Rebecca is so ready to go far away to college. When her dad moves the whole family to her new college town across the country for his new job, then immediately abandons Mom, she’s shocked. If she can’t trust rock-steady Dad, who can she trust?
She’d already decided that she must break up with Jackson before the family leaves Seattle, convinced that a long-distance relationship won’t work out. Her best friends agree with her, but she just can’t do it.
When Reb gets an overwhelming sense of something about-to-happen, she learned long ago to keep it to herself. She will be able to use her innate sense of whether a space works or not as she studies architecture, following in the footsteps of her dad’s business-minded family.
In the too-large McMansion in suburban New Jersey, far from their cozy island home and Reb’s custom-built treehouse, she watches her mom crumble as Dad makes the separation permanent and sees her 10-year-old brother retreat ever further into himself. After Reb calls Grandpa for advice, he invites them to his Hawai’i home to restore themselves.
Perched in a tropical treehouse, Reb worries about Jackson, about whether she really wants to do commercial architecture, about whether she really wants to go to college at the end of summer.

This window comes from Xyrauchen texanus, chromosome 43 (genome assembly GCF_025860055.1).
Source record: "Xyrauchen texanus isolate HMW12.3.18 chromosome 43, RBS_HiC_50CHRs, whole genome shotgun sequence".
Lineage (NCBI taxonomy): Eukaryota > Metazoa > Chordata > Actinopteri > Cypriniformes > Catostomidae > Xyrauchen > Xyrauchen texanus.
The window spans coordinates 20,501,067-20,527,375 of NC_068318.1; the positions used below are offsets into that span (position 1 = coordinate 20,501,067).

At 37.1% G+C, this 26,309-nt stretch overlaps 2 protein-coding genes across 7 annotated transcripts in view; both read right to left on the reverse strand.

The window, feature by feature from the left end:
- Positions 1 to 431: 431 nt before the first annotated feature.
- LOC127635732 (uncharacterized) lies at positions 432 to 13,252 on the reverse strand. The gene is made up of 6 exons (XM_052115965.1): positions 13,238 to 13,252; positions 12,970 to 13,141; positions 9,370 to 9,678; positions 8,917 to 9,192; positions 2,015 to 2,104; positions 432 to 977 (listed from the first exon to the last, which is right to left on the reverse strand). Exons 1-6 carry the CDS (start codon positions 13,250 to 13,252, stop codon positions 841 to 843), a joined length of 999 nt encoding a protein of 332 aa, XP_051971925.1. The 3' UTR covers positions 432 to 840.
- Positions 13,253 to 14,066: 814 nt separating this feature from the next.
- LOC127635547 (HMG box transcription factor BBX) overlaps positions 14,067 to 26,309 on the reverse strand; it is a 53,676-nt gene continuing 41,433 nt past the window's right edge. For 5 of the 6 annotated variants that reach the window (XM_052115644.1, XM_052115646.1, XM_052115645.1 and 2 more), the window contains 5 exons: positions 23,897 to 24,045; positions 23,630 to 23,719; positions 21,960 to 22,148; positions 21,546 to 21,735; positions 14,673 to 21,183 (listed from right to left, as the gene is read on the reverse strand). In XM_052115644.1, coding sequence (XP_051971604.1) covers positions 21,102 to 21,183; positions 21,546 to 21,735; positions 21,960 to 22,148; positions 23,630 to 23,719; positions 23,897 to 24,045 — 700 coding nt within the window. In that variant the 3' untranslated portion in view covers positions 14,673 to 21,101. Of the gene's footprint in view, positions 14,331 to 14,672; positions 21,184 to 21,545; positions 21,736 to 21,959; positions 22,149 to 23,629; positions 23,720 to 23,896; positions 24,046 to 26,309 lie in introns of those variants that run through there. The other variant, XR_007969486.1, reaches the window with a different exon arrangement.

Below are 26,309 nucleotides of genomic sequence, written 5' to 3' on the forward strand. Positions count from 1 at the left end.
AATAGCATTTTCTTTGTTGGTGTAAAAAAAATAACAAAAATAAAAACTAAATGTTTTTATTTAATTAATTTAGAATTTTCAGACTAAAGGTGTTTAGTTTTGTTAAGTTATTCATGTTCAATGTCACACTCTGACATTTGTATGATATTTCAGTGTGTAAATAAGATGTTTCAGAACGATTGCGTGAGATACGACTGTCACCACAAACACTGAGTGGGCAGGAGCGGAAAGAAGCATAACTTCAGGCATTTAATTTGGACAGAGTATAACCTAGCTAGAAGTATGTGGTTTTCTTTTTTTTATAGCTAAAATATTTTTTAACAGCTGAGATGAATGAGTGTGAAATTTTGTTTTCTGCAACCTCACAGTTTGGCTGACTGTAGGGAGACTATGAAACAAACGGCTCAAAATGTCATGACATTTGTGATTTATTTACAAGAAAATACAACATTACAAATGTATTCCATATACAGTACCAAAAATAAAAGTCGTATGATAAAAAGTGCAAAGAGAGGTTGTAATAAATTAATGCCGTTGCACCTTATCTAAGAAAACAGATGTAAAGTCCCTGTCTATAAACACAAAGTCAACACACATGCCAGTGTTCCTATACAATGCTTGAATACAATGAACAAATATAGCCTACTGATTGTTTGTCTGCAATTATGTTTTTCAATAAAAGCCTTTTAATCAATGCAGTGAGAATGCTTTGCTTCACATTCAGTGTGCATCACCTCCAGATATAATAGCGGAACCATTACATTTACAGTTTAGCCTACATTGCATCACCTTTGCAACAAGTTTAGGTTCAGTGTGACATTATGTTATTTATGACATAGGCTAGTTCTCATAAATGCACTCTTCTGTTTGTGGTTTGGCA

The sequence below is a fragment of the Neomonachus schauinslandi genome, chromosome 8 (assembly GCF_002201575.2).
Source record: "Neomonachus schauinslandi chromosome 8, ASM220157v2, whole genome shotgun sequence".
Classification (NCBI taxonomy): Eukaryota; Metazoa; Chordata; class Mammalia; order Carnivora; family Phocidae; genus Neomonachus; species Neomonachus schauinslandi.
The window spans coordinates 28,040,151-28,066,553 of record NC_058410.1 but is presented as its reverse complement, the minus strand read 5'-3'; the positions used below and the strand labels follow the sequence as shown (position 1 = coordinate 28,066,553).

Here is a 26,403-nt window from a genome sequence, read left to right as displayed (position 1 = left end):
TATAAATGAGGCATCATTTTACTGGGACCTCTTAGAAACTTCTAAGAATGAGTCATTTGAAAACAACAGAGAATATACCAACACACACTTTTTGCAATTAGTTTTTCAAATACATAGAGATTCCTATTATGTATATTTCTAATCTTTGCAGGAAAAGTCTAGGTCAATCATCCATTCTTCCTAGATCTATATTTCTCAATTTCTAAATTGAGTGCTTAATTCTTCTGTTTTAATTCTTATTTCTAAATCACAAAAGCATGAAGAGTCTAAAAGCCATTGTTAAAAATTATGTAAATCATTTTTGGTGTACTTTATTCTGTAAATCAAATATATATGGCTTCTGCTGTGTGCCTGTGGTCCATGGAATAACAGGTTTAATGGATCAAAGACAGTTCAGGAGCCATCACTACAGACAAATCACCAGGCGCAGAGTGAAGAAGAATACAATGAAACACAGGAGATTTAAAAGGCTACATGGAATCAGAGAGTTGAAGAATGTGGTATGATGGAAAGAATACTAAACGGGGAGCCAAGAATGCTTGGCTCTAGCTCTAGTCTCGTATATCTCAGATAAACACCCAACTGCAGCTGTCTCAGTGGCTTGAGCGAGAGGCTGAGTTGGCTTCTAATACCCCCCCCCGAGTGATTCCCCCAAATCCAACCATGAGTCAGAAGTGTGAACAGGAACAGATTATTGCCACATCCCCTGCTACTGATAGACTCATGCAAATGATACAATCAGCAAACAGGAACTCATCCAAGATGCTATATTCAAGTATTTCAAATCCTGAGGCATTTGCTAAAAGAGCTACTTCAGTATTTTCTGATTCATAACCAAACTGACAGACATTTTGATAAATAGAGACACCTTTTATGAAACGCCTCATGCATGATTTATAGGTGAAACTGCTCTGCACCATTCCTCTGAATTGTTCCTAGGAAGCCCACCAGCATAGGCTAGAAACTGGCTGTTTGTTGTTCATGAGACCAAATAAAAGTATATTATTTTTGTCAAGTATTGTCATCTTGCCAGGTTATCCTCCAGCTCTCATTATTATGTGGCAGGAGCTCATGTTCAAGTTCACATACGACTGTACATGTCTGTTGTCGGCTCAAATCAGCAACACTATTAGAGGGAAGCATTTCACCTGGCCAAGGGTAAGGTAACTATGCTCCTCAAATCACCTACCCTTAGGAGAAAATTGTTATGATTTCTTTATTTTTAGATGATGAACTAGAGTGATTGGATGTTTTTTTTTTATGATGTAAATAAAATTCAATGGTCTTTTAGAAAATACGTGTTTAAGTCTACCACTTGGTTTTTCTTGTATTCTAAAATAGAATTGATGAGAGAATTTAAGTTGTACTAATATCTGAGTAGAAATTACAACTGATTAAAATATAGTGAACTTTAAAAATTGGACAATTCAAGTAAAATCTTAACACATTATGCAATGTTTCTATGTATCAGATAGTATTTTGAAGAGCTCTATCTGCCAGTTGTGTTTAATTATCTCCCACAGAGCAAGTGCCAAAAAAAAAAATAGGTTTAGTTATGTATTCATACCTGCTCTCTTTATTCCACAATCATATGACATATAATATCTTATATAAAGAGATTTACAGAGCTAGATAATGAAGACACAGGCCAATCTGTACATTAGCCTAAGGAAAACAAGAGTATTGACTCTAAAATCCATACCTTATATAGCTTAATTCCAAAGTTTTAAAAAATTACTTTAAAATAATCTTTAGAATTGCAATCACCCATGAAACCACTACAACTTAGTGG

What’s this prophecy that women of her family can never stay with the men they love?
How can she balance family expectations about her career with what she truly wants to do?
How hard must she shake her phone so that Jackson will start communicating again?
Separation and reunion, perception and reality – Justina Chen once again brings readers a story with the right ending in a complex real world.
Recommended by: Katy Manck, Librarian-at-Large (retired academic/corporate/school librarian), Gilmer, Texas, USA – blogging young adult books beyond the bestsellers at http://BooksYALove.blogspot.com